For Vice President Joe Biden, the Affordable Care Act is about more than physical care when something happens — it’s about the security of being covered in case something does.
“A big chunk of why I so strongly believe [health care] is a right and we’ve covered it now, is peace of mind,” he said at a Families USA health conference Thursday. “This is Biden — I’m a lawyer, not a doctor — but I bet we’ll find that stress plays an incredibly big role in health care.”
In fact, we already have. Chronic stress has been linked to poor health. And a study this year found that Medicaid coverage increased use of health services, decreased rates of depression, and lowered financial strain.
Biden emphasized the importance of insurance to those with preexisting conditions who previously could not get coverage, and families who relied on the emergency room for care. Medical bills are the single greatest cause of bankruptcy, he said.
“To be able to say it with certainty — it’s going to be OK — so many parents, so many families til now have not been able to turn and say it’s going to be OK,” Biden said. “Don’t underestimate the peace of mind piece of this.”
For now though, the enrollment numbers and the law’s impact remain a bit murky.
A Gallup poll released Thursday shows that the rate of uninsured has dropped in the last month, from 17.3 percent in December to 16.1 percent so far in January. This is a positive sign, but it’s too early to tell the degree to which it can be attributed to the health law, and the extent to which the decline will be sustained.
About 2.2 million have enrolled in private insurance on the exchanges as of the end of December. New figures out Wednesday show that 6.3 million people have been deemed eligible for Medicaid or CHIP by the states since Obamacare open enrollment began in October, though that figure also includes individuals who are renewing coverage or were previously eligible but not enrolled.
Being insured doesn’t guarantee that patients will actually go to the doctor, but just having this coverage would significantly improve the lives of many, Biden said.
The vice president emphasized that the law is here to stay, despite continued opposition. “I’m confident [Republicans] are not going to get the message I’m about to deliver to them: We will not go back. America has turned the page. We will not go back to the days before the Affordable Care Act.”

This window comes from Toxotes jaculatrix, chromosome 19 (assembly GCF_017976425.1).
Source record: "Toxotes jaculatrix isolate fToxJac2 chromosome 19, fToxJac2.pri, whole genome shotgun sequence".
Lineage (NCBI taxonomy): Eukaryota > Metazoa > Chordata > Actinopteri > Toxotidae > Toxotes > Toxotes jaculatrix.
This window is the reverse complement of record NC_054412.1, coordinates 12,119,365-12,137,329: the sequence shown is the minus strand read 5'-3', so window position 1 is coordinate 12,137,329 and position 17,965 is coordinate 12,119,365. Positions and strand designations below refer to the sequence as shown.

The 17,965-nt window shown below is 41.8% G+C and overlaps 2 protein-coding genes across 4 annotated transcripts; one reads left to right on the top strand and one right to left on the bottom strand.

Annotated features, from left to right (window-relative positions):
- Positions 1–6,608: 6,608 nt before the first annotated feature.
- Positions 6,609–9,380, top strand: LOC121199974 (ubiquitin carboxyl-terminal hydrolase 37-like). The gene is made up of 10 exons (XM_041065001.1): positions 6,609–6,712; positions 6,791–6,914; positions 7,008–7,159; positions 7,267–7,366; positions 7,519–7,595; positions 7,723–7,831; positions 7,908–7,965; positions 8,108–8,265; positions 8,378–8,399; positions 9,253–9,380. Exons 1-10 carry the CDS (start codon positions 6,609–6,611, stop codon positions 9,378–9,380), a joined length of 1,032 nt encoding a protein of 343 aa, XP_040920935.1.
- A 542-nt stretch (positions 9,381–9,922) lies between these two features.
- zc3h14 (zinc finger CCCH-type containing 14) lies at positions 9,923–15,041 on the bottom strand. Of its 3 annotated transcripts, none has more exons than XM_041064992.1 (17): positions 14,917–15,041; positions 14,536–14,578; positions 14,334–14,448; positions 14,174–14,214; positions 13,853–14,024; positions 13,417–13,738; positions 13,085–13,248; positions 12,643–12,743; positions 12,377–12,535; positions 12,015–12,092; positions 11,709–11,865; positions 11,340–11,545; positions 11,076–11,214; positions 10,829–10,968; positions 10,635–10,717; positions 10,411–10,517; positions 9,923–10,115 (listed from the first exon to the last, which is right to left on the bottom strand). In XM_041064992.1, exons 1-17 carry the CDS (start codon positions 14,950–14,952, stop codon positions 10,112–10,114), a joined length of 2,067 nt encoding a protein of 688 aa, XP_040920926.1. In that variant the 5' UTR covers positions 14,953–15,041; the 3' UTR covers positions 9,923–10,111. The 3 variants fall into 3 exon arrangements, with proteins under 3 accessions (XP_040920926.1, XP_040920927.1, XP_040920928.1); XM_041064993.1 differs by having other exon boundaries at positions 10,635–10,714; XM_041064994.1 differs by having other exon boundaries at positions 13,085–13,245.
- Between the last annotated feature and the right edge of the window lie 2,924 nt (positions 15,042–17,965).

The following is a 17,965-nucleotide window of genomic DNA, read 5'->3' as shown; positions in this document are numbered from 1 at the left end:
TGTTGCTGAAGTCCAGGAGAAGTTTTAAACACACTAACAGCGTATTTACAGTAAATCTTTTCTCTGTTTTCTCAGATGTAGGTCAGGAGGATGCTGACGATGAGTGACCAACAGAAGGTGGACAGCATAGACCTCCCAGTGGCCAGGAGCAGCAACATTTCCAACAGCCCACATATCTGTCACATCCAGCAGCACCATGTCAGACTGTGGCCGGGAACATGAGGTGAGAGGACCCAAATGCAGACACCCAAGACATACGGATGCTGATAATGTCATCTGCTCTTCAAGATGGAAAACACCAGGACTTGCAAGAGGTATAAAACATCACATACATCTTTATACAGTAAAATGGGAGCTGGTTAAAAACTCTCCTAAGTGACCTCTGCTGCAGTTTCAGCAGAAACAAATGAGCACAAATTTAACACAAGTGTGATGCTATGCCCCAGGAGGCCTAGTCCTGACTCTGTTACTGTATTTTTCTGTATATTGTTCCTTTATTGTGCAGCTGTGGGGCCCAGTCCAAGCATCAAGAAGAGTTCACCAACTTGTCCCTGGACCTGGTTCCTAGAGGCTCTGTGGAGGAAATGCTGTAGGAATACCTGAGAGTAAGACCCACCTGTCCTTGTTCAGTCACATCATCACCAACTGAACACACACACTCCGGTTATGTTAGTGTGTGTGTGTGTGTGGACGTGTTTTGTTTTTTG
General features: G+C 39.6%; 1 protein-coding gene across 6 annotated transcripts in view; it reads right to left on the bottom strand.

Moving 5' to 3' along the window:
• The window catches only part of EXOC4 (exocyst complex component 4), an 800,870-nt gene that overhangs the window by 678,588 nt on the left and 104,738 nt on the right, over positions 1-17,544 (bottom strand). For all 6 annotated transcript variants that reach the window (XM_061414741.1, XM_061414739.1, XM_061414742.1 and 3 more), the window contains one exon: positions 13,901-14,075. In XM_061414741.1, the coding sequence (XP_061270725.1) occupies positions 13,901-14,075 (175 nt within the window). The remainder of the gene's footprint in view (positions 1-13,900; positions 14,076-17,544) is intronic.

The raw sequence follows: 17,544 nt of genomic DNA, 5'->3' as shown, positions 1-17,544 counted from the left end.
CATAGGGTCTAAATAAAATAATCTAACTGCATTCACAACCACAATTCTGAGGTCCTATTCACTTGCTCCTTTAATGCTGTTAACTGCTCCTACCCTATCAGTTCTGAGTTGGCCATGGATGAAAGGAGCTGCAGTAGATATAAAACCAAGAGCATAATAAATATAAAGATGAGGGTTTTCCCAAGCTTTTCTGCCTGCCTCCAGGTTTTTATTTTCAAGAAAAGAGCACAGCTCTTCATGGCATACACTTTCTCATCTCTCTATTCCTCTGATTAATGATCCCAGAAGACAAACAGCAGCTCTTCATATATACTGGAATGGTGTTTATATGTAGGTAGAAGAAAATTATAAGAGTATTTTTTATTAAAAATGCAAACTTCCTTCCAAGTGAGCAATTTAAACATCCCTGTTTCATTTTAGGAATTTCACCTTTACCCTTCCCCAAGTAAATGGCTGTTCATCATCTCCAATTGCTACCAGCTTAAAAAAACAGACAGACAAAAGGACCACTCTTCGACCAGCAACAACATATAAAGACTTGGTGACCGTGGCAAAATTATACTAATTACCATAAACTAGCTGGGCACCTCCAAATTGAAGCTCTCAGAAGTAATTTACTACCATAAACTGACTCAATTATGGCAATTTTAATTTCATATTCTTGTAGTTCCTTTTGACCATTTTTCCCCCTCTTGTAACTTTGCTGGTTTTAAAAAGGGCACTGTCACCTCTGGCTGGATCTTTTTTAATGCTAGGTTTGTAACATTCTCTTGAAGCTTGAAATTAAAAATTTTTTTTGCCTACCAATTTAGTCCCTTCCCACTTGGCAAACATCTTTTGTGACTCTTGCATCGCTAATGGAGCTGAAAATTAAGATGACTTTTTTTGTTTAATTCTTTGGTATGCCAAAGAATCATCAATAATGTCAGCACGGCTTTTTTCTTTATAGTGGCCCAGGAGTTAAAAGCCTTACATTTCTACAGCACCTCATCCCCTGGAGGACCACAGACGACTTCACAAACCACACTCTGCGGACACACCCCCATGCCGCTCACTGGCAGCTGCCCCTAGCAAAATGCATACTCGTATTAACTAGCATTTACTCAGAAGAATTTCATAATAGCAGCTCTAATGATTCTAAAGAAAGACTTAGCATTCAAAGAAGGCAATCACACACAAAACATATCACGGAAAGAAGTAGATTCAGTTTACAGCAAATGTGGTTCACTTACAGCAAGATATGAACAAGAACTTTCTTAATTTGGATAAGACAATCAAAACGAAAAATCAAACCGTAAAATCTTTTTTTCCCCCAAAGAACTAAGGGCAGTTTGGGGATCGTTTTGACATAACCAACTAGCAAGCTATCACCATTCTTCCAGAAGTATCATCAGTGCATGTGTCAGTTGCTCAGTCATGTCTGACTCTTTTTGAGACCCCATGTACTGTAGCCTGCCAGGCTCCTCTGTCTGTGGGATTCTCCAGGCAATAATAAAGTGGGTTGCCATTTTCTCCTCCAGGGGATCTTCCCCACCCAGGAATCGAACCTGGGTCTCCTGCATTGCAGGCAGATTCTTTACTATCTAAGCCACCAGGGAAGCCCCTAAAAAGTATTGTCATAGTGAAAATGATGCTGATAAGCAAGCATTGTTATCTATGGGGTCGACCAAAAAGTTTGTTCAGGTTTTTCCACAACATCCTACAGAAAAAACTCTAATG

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Foreign Policy takes a look at the future of mining the estimated "100,000 near-Earth objects—including asteroids and comets—in the neighborhood of our planet. Some of these NEOs, as they’re called, are small. Others are substantial and potentially packed full of water and various important minerals, such as nickel, cobalt, and iron. One day, advocates believe, those objects will be tapped by variations on the equipment used in the coal mines of Kentucky or in the diamond mines of Africa. And for immense gain: According to industry experts, the contents of a single asteroid could be worth trillions of dollars." But the technology to get us there is only the first step. Experts say "a multinational body might emerge" to manage rights to NEOs, as well as a body of law, including an international court.
Not to be outdone by Jeffrey Goldberg's recent piece in The Atlantic about President Obama's foreign policy, the New York Times Magazine checks in with a longread on the president's economic legacy. In it, Obama is cognizant that the economic reality--73 straight months of growth--isn't matched by public perceptions. Some of that, he says, is due to a constant drumbeat from the right that "that denies any progress." But he also accepts some blame himself. “I mean, the truth of the matter is that if we had been able to more effectively communicate all the steps we had taken to the swing voter,” he said, “then we might have maintained a majority in the House or the Senate.”
Ronald Reagan's children and political allies took to the media and Twitter this week to chide funnyman Will Ferrell for his plans to play a dementia-addled Reagan in his second term in a new comedy entitled Reagan. In an open letter, Reagan's daughter Patti Davis tells Ferrell, who's also a producer on the movie, “Perhaps for your comedy you would like to visit some dementia facilities. I have—I didn’t find anything comedic there, and my hope would be that if you’re a decent human being, you wouldn’t either.” Michael Reagan, the president's son, tweeted, "What an Outrag....Alzheimers is not joke...It kills..You should be ashamed all of you." And former Rep. Joe Walsh called it an example of "Hollywood taking a shot at conservatives again."
In a sign that she’s ready to put a longer-than-expected primary battle behind her, former Secretary of State Hillary Clinton (D) is no longer going on the air in upcoming primary states. “Team Clinton hasn’t spent a single cent in … California, Indiana, Kentucky, Oregon and West Virginia, while” Sen. Bernie Sanders’ (I-VT) “campaign has spent a little more than $1 million in those same states.” Meanwhile, Sen. Jeff Merkley (D-OR), Sanders’ "lone backer in the Senate, said the candidate should end his presidential campaign if he’s losing to Hillary Clinton after the primary season concludes in June, breaking sharply with the candidate who is vowing to take his insurgent bid to the party convention in Philadelphia.”